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Identifying and Classifying Program/Project Stakeholders

SECOND EDITION 

By Alan Stretton 

Sydney, Australia
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ABSTRACT 

There is substantial material in the program/project literature on program and project stakeholder management/engagement. This article amalgamates and summarises some of the most relevant material concerned with the identification and classification of program/project stakeholders.

Regarding stakeholder identification, I develop a model which is essentially an amalgamation of program/project stakeholders from four different sources.  This provides a reasonably detailed checklist of potential stakeholders for an organization, and for its programs/projects.

Regarding stakeholder classifications, I start by identifying some two-type program/project stakeholder classifications, which may be useful in different contexts:

  • Distinguishing between supply chain stakeholders and direct/indirect horizontal relationships
  • Distinguishing between primary (or internal) and secondary (or external) stakeholders
  • Distinguishing between proponent (“beneficiary”) and opponent (“adversarial”) stakeholders 

This is followed by discussions of some four-type stakeholder classifications. These discussions include the mapping of program/project stakeholders, particularly in the context of power/interest diagrams, which essentially develop a four-type stakeholder classification. Methods of quantifying stakeholders’ powers/interests, and plotting them on diagrams, are then discussed, along with some basic strategies related to these four types.

The aim of this paper is to help guide people who are interested in identifying and classifying stakeholders towards sources which examine some of these aspects in more detail. 

IDENTIFYING PROGRAM STAKEHOLDERS

The importance of identifying all the stakeholders to a program/project cannot be overstated. There are too many well documented cases of programs/projects being stalled or abandoned because of failures to identify and then engage stakeholders who had sufficient power and/or support to cause such stalling or abandonment.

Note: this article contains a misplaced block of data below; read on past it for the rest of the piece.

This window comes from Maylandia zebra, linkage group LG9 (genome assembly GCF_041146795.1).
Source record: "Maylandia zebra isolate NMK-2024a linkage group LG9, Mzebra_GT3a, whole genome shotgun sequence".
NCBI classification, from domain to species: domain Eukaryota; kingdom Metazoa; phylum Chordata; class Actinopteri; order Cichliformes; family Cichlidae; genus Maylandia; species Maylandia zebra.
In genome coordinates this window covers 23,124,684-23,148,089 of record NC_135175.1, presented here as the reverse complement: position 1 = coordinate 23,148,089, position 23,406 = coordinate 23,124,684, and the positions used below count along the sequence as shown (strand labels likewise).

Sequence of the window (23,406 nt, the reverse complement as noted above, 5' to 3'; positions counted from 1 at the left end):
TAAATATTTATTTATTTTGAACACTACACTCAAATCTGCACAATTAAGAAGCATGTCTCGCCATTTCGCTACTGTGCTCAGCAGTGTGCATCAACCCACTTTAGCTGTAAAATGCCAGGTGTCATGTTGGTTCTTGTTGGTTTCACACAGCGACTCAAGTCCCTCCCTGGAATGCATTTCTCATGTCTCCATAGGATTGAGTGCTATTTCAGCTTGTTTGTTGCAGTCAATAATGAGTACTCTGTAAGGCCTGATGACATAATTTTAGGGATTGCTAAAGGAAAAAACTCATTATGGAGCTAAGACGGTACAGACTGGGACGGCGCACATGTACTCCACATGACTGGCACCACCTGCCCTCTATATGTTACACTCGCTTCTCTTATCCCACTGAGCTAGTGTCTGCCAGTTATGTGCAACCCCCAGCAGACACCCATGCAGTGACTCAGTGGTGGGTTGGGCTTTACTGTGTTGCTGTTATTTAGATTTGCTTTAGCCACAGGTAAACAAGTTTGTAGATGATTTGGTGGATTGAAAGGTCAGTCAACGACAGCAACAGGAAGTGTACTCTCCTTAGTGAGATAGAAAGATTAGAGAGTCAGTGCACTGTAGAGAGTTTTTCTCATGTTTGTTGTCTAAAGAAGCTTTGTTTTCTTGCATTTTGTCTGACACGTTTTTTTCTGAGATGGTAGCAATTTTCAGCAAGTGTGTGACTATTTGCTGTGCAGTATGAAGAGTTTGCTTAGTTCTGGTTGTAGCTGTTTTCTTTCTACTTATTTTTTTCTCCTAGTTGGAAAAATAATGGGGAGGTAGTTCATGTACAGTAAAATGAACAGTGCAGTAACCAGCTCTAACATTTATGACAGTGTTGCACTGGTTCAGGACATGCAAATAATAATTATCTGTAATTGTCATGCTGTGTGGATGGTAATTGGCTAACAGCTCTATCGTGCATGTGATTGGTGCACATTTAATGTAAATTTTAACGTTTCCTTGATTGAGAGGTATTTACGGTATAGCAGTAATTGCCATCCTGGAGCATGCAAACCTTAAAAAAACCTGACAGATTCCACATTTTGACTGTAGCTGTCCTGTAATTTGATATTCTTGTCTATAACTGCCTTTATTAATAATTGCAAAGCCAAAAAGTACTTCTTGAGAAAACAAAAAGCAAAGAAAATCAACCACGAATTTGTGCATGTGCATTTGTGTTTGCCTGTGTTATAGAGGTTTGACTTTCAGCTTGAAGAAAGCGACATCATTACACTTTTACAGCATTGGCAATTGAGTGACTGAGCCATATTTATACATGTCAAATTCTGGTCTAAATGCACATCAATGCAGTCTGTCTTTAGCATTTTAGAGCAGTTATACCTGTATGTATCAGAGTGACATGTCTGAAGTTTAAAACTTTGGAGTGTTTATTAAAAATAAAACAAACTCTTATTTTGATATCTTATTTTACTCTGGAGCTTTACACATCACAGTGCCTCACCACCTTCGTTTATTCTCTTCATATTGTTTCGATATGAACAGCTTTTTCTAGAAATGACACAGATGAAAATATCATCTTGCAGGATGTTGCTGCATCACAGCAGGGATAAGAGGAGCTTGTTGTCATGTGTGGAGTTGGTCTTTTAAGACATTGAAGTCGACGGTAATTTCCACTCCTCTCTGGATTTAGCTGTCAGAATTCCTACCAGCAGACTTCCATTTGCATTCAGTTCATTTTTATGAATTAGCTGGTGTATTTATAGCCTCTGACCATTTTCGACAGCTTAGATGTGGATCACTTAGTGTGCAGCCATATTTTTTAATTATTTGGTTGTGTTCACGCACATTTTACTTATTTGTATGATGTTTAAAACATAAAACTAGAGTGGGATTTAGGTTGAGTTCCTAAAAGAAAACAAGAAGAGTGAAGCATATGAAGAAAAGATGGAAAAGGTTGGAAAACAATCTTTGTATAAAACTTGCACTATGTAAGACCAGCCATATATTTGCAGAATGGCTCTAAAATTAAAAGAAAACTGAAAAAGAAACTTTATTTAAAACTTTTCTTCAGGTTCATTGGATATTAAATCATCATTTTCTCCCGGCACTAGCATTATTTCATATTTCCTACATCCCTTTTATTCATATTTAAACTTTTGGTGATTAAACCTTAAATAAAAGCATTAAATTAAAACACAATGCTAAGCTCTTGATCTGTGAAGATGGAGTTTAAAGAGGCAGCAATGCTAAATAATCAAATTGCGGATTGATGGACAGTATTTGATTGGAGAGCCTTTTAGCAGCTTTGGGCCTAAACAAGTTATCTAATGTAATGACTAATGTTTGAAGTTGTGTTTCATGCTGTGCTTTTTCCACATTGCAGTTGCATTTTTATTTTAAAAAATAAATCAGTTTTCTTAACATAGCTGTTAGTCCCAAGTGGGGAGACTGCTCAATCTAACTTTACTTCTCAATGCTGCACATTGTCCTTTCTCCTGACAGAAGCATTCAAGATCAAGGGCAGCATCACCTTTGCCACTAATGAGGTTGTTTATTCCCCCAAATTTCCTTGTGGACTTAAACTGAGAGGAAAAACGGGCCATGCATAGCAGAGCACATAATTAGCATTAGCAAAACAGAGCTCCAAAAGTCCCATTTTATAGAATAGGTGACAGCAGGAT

We start with the most comprehensive coverage of potential stakeholders that I could develop, which is based on a framework relating to organizational stakeholders, supplemented with materials from three sources in the program/project literature. 

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Editor’s note: Second Editions are previously published papers that have continued relevance in today’s project management world, or which were originally published in conference proceedings or in a language other than English.  Original publication acknowledged; authors retain copyright.  This paper was originally published in the May 2010 edition of PM World Today.  It is republished here with the author’s permission. 


About the Author 

flag-ukalan-strettonAlan Stretton, PhD     

Faculty Corps, University of Management

and Technology, Arlington, VA (USA)

Life Fellow, AIPM (Australia) 

Alan Stretton is one of the pioneers of modern project management.  He is currently a member of the Faculty Corps for the University of Management & Technology (UMT), USA.  In 2006 he retired from a position as Adjunct Professor of Project Management in the Faculty of Design, Architecture and Building at the University of Technology, Sydney (UTS), Australia, which he joined in 1988 to develop and deliver a Master of Project Management program.   Prior to joining UTS, Mr. Stretton worked in the building and construction industries in Australia, New Zealand and the USA for some 38 years, which included the project management of construction, R&D, introduction of information and control systems, internal management education programs and organizational change projects.  He has degrees in Civil Engineering (BE, Tasmania) and Mathematics (MA, Oxford), and an honorary PhD in strategy, programme and project management (ESC, Lille, France).  Alan was Chairman of the Standards (PMBOK) Committee of the Project Management Institute (PMI®) from late 1989 to early 1992.  He held a similar position with the Australian Institute of Project Management (AIPM), and was elected a Life Fellow of AIPM in 1996.  He was a member of the Core Working Group in the development of the Australian National Competency Standards for Project Management.  He has published over 140 professional articles and papers.  Alan can be contacted at [email protected].